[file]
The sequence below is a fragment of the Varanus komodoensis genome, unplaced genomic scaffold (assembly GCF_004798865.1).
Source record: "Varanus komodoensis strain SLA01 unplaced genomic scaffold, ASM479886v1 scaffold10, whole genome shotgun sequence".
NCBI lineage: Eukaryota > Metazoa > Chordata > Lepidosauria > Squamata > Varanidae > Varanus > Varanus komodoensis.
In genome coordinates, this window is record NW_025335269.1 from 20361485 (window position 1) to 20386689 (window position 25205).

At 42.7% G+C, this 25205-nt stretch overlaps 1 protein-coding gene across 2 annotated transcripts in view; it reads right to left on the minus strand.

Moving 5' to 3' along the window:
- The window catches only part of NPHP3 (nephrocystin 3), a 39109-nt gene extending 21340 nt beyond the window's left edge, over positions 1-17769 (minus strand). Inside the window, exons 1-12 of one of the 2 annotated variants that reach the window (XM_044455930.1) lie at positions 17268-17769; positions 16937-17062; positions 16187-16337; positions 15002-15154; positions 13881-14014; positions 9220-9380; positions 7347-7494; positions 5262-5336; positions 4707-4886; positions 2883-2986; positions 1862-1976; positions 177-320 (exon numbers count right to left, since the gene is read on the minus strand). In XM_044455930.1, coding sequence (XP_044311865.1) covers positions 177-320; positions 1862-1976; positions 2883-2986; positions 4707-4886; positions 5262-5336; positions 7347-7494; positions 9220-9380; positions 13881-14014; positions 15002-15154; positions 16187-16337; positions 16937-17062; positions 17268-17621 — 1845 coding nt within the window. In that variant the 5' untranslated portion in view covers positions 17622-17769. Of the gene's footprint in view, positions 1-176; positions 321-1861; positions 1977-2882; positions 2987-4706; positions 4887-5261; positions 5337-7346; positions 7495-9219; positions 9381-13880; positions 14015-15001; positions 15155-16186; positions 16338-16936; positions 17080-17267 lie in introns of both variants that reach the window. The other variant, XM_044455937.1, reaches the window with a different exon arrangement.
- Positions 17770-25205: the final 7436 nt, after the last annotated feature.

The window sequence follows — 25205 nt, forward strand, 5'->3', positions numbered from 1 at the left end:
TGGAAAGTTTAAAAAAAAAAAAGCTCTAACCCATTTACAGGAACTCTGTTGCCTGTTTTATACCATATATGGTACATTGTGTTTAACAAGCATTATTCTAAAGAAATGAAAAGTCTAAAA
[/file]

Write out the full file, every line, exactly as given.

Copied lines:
The sequence below is a fragment of the Varanus komodoensis genome, unplaced genomic scaffold (assembly GCF_004798865.1).
Source record: "Varanus komodoensis strain SLA01 unplaced genomic scaffold, ASM479886v1 scaffold10, whole genome shotgun sequence".
NCBI lineage: Eukaryota > Metazoa > Chordata > Lepidosauria > Squamata > Varanidae > Varanus > Varanus komodoensis.
In genome coordinates, this window is record NW_025335269.1 from 20361485 (window position 1) to 20386689 (window position 25205).

At 42.7% G+C, this 25205-nt stretch overlaps 1 protein-coding gene across 2 annotated transcripts in view; it reads right to left on the minus strand.

Moving 5' to 3' along the window:
- The window catches only part of NPHP3 (nephrocystin 3), a 39109-nt gene extending 21340 nt beyond the window's left edge, over positions 1-17769 (minus strand). Inside the window, exons 1-12 of one of the 2 annotated variants that reach the window (XM_044455930.1) lie at positions 17268-17769; positions 16937-17062; positions 16187-16337; positions 15002-15154; positions 13881-14014; positions 9220-9380; positions 7347-7494; positions 5262-5336; positions 4707-4886; positions 2883-2986; positions 1862-1976; positions 177-320 (exon numbers count right to left, since the gene is read on the minus strand). In XM_044455930.1, coding sequence (XP_044311865.1) covers positions 177-320; positions 1862-1976; positions 2883-2986; positions 4707-4886; positions 5262-5336; positions 7347-7494; positions 9220-9380; positions 13881-14014; positions 15002-15154; positions 16187-16337; positions 16937-17062; positions 17268-17621 — 1845 coding nt within the window. In that variant the 5' untranslated portion in view covers positions 17622-17769. Of the gene's footprint in view, positions 1-176; positions 321-1861; positions 1977-2882; positions 2987-4706; positions 4887-5261; positions 5337-7346; positions 7495-9219; positions 9381-13880; positions 14015-15001; positions 15155-16186; positions 16338-16936; positions 17080-17267 lie in introns of both variants that reach the window. The other variant, XM_044455937.1, reaches the window with a different exon arrangement.
- Positions 17770-25205: the final 7436 nt, after the last annotated feature.

The window sequence follows — 25205 nt, forward strand, 5'->3', positions numbered from 1 at the left end:
TGGAAAGTTTAAAAAAAAAAAAGCTCTAACCCATTTACAGGAACTCTGTTGCCTGTTTTATACCATATATGGTACATTGTGTTTAACAAGCATTATTCTAAAGAAATGAAAAGTCTAAAA